Many professional powerlifters and bodybuilders perform every major lift (e.g., squat, bench press, deadlift, pull-ups…etc.) only once a week. Since it’s a well-known fact that they are also taking a lot of anabolic steroids to break the natural limits, most alternative gurus tend to consider similar routines ineffective for natties.
There is definitely some truth to this belief. It would be naive to deny the fact that bodybuilding is much more dependent on drugs than training. Sadly, there is a limit which naturals cannot overcome regardless of their efforts in the gym.
During my training career, I tried my fair share of lifting programs. I had my best results from routines requiring me to do a major lift every 6-7 days.
After a heavy lifting session, the body and the mind need time to recover. You have to reload your weapon before the next fight. Doing every lift once a week is one of the safest ways to train in the long run even if you are natural. Of course, you may recover in less time, but the extra days will make sure that you are on the safe side.
The more you do, the less you get. This is not skill training.
After a certain point, additional training stimulus gives fewer and fewer results. If you squat two times a week, once heavy and once light, which day do you think is more important? Of course, it’s the heavy day. Without heavy days, there are no light days.
One could argue that the light day is there to help you train form, but what if you are already experienced enough and have a pretty decent technique? The squat is not an advanced ninja skill. You don’t need to rehearse it every day. This is not piano training either.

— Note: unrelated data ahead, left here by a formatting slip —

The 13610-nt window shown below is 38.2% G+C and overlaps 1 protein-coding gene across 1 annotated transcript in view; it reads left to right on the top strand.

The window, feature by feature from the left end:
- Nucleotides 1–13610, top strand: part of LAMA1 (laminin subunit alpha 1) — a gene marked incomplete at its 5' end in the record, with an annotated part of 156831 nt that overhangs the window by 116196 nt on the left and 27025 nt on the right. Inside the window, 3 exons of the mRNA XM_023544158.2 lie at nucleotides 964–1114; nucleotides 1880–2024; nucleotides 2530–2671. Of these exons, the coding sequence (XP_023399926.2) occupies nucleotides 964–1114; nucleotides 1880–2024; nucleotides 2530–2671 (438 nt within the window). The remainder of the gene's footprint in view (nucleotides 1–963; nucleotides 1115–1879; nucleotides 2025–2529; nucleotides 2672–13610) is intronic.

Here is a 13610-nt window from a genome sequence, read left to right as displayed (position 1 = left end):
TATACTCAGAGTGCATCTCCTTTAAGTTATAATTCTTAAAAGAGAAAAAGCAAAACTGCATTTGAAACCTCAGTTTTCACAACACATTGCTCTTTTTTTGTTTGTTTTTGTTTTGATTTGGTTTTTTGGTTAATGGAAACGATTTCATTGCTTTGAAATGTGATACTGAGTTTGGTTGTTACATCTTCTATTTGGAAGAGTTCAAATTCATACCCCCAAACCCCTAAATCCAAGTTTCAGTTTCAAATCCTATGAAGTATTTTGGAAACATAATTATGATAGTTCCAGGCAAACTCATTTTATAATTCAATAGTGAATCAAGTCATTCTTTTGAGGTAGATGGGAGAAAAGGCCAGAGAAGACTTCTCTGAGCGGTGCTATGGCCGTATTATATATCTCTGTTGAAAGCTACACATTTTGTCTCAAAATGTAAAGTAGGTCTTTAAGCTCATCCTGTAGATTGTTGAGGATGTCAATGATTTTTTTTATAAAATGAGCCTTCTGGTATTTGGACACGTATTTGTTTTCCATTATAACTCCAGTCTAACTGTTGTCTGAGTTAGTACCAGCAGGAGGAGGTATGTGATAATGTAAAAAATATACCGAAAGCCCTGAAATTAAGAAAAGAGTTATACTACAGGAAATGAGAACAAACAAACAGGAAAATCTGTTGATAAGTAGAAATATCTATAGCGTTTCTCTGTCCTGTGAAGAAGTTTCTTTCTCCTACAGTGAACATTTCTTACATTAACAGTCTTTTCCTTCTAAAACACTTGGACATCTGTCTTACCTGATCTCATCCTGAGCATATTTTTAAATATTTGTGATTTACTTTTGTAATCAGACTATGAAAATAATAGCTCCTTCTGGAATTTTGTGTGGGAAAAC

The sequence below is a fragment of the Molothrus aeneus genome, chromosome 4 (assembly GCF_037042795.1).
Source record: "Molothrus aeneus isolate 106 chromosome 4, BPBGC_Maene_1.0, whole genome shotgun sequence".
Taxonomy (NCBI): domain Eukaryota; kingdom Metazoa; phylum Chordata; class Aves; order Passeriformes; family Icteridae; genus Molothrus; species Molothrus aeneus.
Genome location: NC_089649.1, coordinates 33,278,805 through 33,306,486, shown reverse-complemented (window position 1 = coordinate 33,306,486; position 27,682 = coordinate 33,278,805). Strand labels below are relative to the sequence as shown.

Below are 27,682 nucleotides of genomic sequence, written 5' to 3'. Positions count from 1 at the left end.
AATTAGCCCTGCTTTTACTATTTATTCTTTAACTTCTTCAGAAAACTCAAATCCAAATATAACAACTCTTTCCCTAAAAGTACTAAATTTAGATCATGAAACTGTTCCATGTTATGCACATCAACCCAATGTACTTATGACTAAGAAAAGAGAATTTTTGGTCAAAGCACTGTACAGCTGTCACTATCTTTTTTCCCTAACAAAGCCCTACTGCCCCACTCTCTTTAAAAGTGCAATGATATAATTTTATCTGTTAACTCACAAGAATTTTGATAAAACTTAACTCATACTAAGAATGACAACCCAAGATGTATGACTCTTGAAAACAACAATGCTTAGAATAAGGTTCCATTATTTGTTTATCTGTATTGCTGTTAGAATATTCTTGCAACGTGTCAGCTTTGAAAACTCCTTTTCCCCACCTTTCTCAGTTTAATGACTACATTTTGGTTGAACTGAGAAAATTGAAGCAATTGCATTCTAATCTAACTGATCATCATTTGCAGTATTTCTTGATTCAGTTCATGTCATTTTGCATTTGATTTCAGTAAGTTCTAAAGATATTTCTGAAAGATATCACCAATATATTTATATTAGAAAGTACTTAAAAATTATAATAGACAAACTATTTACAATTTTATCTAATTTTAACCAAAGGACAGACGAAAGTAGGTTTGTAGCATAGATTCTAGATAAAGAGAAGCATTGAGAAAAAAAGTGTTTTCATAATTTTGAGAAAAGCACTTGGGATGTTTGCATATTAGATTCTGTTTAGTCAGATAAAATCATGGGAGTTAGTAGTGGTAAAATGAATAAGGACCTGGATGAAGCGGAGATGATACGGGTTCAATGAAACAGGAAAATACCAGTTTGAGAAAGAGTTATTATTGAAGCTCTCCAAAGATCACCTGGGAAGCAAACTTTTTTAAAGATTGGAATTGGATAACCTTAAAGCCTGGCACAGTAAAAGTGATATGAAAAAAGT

What would happen if we add another light day and then maybe another one just to be part of the hardcore “every day we lift” community?
Sooner or later, you will reach the point of diminishing returns when you give more to achieve less.
You could try and squat every day as advised by John Broz, but similar results can be achieved with a smaller investment.
The combination of exercises is very important
Technically, you don’t need 6 days to recover from a heavy lift unless it’s the deadlift. For example, if the only exercise you do for the lower body is the squat, you can have a second heavy day in the same week. However, if you are also deadlifting that week, the pulling workout will dig into your recuperation cycle. Therefore, it may be better to perform the two major hip lifts (squat and dead) once a week with a few days in between.
But, what about the GTG (grease the groove) method?
This method is good for basic bodyweight exercises, but it has major flaws when it comes to the slow barbell lifts. Going to the gym every day for your GTG ritual is inefficient. Unless you train at home, you will be spending too much time and money to achieve results that can become a reality with less frequent training.
GTG works only in very specific conditions which are not always possible to replicate. Besides, how sustainable is this type of training? How long can you realistically do GTG?
At the end of the day, doing every lift once a week is still one of the best ways to train in terms of practicality and results. It’s not fancy or quick, but it still gets the job done while minimizing the chances to overtrain to a minimum.